Tom Kim’s ball moves after grounding his club at the Wells Fargo Championship
Once again there was an interesting Rules incident on the PGA Tour, this time during the Wells Fargo Championship!
First, see a video of what happened:
As you can see,Tom Kim grounded his club close to (behind) his ball, when the ball moved a bit closer to the hole.
2. The Rules of Golf.
What do the Rules of Golf decide about a situation like this?
Under Rule 9.2b(2) the player is deemed to have moved the ball if it is “known or virtually certain”. According to the Definition of “Known or Virtually Certain” it must be at least 95 % likely. Although the ball moved right after he grounded the club behind the ball, it was not considered “known or virtually certain”, and therefore according to Rule 9.2b(2) the ball was deemed to have been moved by “Natural Forces”.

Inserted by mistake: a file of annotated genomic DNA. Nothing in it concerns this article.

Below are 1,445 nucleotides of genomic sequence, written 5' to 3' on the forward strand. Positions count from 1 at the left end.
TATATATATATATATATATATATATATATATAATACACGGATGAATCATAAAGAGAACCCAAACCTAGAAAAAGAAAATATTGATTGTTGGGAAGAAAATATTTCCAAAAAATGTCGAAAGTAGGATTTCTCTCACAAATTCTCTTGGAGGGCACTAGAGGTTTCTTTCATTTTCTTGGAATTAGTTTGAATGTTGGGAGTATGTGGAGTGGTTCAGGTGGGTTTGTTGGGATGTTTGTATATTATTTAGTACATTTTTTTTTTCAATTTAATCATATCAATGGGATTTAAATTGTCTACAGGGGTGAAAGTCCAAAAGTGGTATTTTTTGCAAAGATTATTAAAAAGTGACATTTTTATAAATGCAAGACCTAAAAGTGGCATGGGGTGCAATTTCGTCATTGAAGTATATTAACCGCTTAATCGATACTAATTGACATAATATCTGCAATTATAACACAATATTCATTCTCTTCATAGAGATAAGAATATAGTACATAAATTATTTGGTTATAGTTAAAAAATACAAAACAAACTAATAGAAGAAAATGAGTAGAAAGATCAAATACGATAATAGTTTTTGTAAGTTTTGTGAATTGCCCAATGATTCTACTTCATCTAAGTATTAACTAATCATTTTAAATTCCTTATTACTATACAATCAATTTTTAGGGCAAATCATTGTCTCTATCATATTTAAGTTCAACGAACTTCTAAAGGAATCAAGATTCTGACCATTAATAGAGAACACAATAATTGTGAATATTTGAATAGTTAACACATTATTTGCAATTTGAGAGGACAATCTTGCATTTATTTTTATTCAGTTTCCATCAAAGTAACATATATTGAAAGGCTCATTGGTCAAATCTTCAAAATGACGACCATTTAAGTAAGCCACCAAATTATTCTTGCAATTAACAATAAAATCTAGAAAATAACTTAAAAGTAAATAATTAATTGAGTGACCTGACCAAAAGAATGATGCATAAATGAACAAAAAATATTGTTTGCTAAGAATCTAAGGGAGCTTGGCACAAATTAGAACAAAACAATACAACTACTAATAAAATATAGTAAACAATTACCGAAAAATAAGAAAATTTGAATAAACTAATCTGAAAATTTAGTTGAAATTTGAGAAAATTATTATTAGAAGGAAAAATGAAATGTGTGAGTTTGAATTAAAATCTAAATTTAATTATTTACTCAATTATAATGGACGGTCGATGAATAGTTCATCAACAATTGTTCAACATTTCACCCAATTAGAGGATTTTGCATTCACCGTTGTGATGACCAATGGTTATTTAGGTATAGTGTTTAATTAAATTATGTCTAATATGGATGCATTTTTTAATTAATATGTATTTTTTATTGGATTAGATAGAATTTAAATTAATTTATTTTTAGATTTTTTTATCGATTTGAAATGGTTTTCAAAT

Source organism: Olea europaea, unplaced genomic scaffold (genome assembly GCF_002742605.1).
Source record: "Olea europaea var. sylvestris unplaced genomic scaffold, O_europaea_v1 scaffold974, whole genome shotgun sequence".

According to Rule 9.3, no penalty should be assessed, and the ball must be played as it lies.
That was exactly what the Rules official told Kim, and therefore Kim simply replaced the ball (which he had previously marked and lifted from the “new” spot), removed the ball marker and holed out.
3. Two things worth noticing.
By the way please be aware of these two things:
1. The unintended movement of the ball was not considered a stroke, since there was no intention for there to be a stroke. If there had been such an intention, the stroke would have counted and he should have played his ball as it lay.
2. On the putting green, according to Exception 1 to Rule 9.3 if a player marks and lifts his/her ball and replaces it, and then natural forces subsequently move the ball, the ball must be replaced (without penalty) – but this was not the case in Tom Kim’s Rules incident.
By the way, Kim ended up tied for 23rd.